Safety technology requires regulatory reform

The regulatory implications of new technology which allows vehicles and other parts of the road network to ‘talk’ to each other must be considered, according to a discussion paper released recently by the National Transport Commission (NTC).

Co-operative Intelligent Transport Systems (C-ITS) technology is currently being trialled in the US and Europe by auto manufacturers and governments to enable drivers to better plan and adapt their driving route to avoid heavy congestion, crashes or road works. Warning systems can be activated to alert road users of potential collisions with other road users or notifications of changed traffic conditions such as a train approaching a railway crossing.

C-ITS works by enabling different elements of the transport network, including vehicles and infrastructure, to exchange information via dedicated short range communication.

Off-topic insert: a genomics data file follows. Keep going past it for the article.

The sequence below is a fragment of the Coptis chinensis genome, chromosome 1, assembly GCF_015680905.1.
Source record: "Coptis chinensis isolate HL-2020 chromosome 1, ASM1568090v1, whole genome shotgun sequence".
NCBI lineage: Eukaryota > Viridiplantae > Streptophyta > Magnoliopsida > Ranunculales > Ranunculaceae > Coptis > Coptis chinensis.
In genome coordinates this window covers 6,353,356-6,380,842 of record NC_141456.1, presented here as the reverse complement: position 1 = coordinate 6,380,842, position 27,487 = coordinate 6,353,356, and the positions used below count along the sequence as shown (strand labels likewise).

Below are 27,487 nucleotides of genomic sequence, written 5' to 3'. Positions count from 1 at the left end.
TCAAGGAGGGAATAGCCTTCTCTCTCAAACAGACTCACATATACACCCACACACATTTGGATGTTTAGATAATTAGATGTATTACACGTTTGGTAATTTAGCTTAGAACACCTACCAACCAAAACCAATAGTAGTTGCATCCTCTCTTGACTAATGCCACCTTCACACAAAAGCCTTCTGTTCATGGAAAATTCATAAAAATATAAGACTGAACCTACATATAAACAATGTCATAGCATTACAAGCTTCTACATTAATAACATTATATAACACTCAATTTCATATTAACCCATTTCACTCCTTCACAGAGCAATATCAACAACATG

NTC chief executive Nick Dimopoulos said the technology has the potential to revolutionise road safety with research indicating its introduction to Australia could save over 300 lives a year.

“With road trauma in Australia currently accounting for 1300 deaths each year, this technology has the potential to provide a leap forward in road safety,” he commented.

“So that Australia can harness the benefits of C-ITS technology, we need to start working through the implications now.”

The discussion paper is available on the NTC website (www.ntc.gov.au) and is open for public comment until January 31, 2013 via the NTC website or by mail to the NTC at Level 15/628 Bourke Street, Melbourne 3000.

“We are keen to hear from all Australians as the introduction of C-ITS has the potential to impact upon everybody,” Nick Dimopoulos concluded.

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